Photo by Fauxels on Pexels.com

Your future employer, friend, or mentor may be standing right next to you.          

                                                      Yellow Sunflower on White Surface   

                                 Photo by Magda Ehlers on Pexels.com

To begin this step, now ask yourself the following questions continuing to keep track in your journal or on your computer:

  • What are your favorite sports or hobbies?
  • What have you always wanted to do but never thought you could?
  • What are the local schools, universities?
  • Are you currently involved in a worship center?
  • Where did you go to high school, college?
  • Do you have a passion for something like education, engineering, or the Arts?
  • Are you considering a change in your career or industry? What does that look like?
  • Are there associations that are sponsored by your employer, such as Toastmasters International or a local non-profit?
  • Is there a nearby senior or community center?
  • What are local networking groups focused in your industry, an industry you would like to see yourself in, or a general support networking group?
  • Is there a cause that you are passionate about?
  • How much time per week or month would you consider spending networking?

Again, this is not a complete list but attempts to have you explore every aspect of your life, both personal and professional.

Do Your Research

To take this one step further, explore the internet and make a list of associations that are directly related to your interests from the questions above. For instance, for my undergraduate degree, I studied Communication. I looked for associations, meetings, and conferences related to the Communication discipline. I found that there is an International Association for Business Communicators among many others. When I discovered that they were holding a meeting nearby, I attended and was welcomed by a great group of people who shared the field of Communication as a common interest. Yes, I almost talked myself out of going as many of us often try to do to ourselves. The reasons that were floating in my head at that time were that is was an extremely rainy evening and I thought I wouldn’t know anybody and wasn’t really in the mood to network. I quickly shook those thoughts and was determine to do what I had set out to do. Even on the way there, I remember saying to myself, “Why am I doing this?” Interestingly enough, I reconnected with former colleagues of mine who have been very active members on this association’s board, leaving more inspired than when I arrived. A great connection!

More Research and Prioritization

Now, you have your list of associations, events and it may seem overwhelming. Don’t let it get to you because you can network at your pace unless you have an urgent reason to move forward faster. It is important to pace yourself and stick to objectives and time frames. The next recommendation is to prioritize your list. After you have researched the associations and network meetings ask yourself which of them sound more appealing. This is again, after you have gone to their websites, read their vision and mission statements and About Us section, reviewed bios of key leaders and potentially even asked friend’s opinions if they happen to be involved in that organization.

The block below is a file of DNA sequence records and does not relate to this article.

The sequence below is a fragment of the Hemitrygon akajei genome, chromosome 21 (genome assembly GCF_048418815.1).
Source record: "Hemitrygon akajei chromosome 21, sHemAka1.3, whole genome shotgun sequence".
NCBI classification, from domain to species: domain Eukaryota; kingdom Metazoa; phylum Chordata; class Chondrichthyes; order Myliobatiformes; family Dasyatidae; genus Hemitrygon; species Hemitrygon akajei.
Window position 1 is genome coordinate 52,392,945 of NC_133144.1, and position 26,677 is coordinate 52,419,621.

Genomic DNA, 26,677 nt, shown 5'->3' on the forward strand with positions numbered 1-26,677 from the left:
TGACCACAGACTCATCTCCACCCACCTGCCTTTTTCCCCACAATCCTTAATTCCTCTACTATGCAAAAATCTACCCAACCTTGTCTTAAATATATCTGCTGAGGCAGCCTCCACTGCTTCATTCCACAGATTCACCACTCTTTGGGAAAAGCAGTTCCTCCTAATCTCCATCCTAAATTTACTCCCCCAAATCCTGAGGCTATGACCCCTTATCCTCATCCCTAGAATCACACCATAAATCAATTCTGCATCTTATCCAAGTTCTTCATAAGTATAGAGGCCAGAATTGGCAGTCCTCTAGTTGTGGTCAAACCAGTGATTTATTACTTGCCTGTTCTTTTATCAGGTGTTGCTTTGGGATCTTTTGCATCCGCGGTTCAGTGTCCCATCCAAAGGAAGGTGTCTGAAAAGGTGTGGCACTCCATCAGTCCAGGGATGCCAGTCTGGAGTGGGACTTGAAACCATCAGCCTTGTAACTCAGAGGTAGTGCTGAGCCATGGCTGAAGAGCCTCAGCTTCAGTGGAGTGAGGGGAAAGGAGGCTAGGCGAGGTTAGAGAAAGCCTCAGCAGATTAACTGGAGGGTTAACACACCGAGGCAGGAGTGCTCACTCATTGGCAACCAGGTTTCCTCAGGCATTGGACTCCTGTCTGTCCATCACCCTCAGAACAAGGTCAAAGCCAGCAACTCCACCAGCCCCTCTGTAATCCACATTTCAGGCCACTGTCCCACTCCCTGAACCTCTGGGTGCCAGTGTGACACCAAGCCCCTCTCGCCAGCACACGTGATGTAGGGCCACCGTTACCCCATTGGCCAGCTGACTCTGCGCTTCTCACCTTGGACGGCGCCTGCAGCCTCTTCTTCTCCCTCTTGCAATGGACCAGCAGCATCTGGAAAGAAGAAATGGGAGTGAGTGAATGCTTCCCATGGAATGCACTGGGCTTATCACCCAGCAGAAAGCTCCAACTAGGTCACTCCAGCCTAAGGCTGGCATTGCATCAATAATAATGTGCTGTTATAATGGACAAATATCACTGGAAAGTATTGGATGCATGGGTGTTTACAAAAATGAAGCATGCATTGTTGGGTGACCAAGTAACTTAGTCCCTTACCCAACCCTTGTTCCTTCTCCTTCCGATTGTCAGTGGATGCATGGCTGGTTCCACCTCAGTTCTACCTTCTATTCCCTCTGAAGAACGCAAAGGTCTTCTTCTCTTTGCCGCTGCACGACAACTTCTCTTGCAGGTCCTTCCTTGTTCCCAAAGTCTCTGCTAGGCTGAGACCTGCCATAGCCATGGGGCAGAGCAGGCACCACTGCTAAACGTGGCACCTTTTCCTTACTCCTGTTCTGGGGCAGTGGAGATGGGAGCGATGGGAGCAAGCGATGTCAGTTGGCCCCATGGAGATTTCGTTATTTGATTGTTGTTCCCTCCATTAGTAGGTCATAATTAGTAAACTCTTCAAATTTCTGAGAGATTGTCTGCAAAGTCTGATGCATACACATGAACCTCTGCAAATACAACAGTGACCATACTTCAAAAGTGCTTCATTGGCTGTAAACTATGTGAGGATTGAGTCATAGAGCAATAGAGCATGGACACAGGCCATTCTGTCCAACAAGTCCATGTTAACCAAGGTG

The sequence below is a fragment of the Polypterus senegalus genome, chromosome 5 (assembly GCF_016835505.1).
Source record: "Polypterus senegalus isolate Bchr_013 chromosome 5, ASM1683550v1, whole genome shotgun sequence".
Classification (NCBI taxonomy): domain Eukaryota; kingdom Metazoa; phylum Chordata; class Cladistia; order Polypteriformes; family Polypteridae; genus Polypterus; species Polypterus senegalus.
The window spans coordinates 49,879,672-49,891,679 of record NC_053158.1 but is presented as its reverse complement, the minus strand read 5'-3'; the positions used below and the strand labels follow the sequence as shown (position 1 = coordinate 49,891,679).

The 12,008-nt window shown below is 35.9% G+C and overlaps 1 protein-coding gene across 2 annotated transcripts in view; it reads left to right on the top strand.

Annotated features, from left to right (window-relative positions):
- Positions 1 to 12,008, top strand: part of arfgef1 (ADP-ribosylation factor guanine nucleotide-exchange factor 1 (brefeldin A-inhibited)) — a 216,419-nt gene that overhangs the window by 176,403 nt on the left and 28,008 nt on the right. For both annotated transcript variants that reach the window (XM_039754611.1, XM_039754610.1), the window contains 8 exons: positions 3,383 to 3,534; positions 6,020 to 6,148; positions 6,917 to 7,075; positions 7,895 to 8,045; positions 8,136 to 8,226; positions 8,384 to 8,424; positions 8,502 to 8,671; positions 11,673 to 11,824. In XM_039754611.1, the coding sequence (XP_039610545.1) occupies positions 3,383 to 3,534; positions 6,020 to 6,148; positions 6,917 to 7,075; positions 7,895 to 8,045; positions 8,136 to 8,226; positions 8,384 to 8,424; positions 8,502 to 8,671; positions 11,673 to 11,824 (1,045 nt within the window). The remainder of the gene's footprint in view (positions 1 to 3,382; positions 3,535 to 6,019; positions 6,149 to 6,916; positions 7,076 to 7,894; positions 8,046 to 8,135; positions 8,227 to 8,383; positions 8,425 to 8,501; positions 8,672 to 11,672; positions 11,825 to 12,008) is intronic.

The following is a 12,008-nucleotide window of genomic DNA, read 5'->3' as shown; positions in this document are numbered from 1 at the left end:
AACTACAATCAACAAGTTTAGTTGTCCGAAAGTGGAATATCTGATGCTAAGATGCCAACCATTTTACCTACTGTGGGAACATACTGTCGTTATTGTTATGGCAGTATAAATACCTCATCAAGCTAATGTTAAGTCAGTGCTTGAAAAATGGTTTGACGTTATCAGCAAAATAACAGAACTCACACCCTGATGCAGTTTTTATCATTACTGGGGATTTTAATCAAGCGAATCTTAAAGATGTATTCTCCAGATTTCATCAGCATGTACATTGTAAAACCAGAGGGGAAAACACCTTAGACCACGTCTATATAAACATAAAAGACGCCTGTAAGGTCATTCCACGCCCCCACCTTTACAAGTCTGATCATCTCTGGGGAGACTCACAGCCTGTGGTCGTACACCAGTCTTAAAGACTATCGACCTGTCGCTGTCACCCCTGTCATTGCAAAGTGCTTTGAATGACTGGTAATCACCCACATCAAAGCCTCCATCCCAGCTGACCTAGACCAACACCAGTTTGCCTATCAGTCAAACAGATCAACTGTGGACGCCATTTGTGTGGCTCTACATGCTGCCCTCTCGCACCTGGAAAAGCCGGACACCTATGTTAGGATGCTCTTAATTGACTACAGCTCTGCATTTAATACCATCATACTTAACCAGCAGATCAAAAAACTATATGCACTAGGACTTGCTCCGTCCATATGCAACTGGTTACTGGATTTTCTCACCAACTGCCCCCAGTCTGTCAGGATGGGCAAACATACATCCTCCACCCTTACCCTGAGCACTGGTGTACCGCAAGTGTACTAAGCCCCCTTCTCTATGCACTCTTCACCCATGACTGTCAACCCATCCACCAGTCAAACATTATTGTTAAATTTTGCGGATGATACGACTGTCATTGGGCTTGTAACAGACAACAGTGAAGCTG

Once you have prioritized your list, the fun begins.

  • Check out the website again for information regarding next meetings, conferences, gatherings, both formal or informal for a condensed list of those you would like to approach first
  • Write or email the association asking for a brief informational phone call, if necessary

Professional Business Acumen

Whatever forum (e.g. LinkedIn, Zoom, Conferences, etc.) you start engaging with the association or person, be considerate of their time, be prepared, and, definitely, follow up. We all slip and fail to follow up from time-to-time but there seems to be a trend of just dropping someone and not following up from a relatively otherwise enthusiastic previous conversation. If you want to stand out from the rest, follow up. Following up shows respect, confidence on your part, and professionalism to name a few attributes. Even if the other person does not have the same business acumen, it does not preclude you from taking the high road. Follow up and in a timely manner.

Websites

There are an endless number of websites that may support your need to network or get involved. I would suggest to start with the following if you haven’t already done so. If there are any of you who have not bitten the bullet by spending time setting up a LinkedIn account or maybe you have one with few connections, I strongly encourage you to go to the next step. This is and has been the best professional social media site where people connect. There is a different level of professionalism in which most abide by on LinkedIn. Generally speaking, it is related to one’s profession. This means that is does not often slip into personal biases or rants like on other sites. I have also listed Meetup and Eventbrite but there are many sites out there which promote gathering of all kinds. Again, here are just a few.